Cordelia Strube, novelist, playwright (b at Montréal, 1960). Trained as an actor, Cordelia Strube began her career in drama, first as a performer and later as a playwright for the stage and RADIO DRAMA.
Cordelia Strube, novelist, playwright (b at Montréal, 1960). Trained as an actor, Cordelia Strube began her career in drama, first as a performer and later as a playwright for the stage and RADIO DRAMA. After moving to Toronto in the 1980s, Strube began to focus on writing, winning a CBC Literary Award for her first radio play, Mortal, in 1987. Strube went on to write 9 more radio plays for CBC Radio before publishing her debut novel, Alex & Zee, in 1994. Strube made the shift from plays to novels after being disappointed in the lack of control she had over the finished product of her radio plays. She has since made a name for herself in Canadian literature with her darkly comic novels, taking a bold, sardonic approach as she documents some of the grimmest issues in our world today.
Strube's strong and fearless survey of contemporary life runs throughout her œuvre. Her first novel, Alex & Zee, is the story of a flawed romance, marred by selfishness, self-hatred and a lack of trust and understanding. This debut struck a chord with critics, gaining a spot on the shortlist for the WH Smith/BOOKS IN CANADA First Novel Award in 1995. Her focus on the darker side of life continues in later works, particularly in 2007's Planet Reese, which depicts a divorced father who obsessively dwells on child abuse, murder and environmental degradation.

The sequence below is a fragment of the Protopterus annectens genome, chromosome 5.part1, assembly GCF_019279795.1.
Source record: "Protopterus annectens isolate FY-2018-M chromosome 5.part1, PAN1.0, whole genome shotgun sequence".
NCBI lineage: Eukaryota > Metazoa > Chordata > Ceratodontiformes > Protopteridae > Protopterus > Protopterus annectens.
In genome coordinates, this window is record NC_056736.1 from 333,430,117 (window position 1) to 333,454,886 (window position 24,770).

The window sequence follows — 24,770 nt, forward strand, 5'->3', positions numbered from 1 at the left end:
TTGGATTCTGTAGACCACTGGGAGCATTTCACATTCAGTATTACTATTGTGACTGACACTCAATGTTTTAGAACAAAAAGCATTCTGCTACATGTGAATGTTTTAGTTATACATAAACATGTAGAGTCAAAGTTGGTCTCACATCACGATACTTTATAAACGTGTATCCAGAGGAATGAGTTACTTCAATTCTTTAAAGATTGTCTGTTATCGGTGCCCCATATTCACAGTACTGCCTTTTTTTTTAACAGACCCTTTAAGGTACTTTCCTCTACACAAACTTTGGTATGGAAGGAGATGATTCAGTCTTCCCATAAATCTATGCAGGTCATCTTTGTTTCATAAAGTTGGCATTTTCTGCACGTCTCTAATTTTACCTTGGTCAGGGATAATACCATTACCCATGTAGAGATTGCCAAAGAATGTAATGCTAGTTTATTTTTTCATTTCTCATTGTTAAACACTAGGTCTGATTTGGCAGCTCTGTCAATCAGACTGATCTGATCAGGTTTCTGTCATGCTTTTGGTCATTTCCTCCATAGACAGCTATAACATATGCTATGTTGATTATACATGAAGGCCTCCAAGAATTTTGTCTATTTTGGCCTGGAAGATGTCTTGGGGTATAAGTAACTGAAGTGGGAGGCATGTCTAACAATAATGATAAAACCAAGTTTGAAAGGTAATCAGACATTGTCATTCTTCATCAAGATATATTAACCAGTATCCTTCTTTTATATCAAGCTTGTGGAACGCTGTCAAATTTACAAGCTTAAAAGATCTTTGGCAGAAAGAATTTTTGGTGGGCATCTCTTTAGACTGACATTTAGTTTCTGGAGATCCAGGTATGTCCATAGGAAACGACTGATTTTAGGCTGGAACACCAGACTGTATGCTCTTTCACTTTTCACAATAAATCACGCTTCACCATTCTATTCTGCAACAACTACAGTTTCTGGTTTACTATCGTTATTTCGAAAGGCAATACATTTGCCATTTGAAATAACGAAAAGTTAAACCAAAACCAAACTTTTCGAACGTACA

Strube's literary talent lies in her ability to place the reader into the mind of her characters, as is strongly evident in 2009's Lemon, a coming-of-age novel of a teenage girl fighting against the fast-approaching, oversexed and ultra-violent world of adulthood. Through powerfully realized characters like the eponymous Lemon, Strube takes readers into horrible situations at the lowest depths of society, but when combined with her cynically humourous slant these dark messages become less overwhelming for readers.
Although her novels have not attracted great commercial success, Strube's unique writing style has garnered her several award nominations over the years, including a GOVERNOR GENERAL'S LITERARY AWARD nomination for Teaching Pigs to Sing in 1996 and 4 ReLit Award nominations for The Barking Dog (2000), Blind Night (2005), Planet Reese (2007), and Lemon (2010). Lemon, which is Strube's 8th novel, is one of her most critically acclaimed works to date, also earning nominations for the Trillium Book Award and the SCOTIABANK GILLER PRIZE in 2010.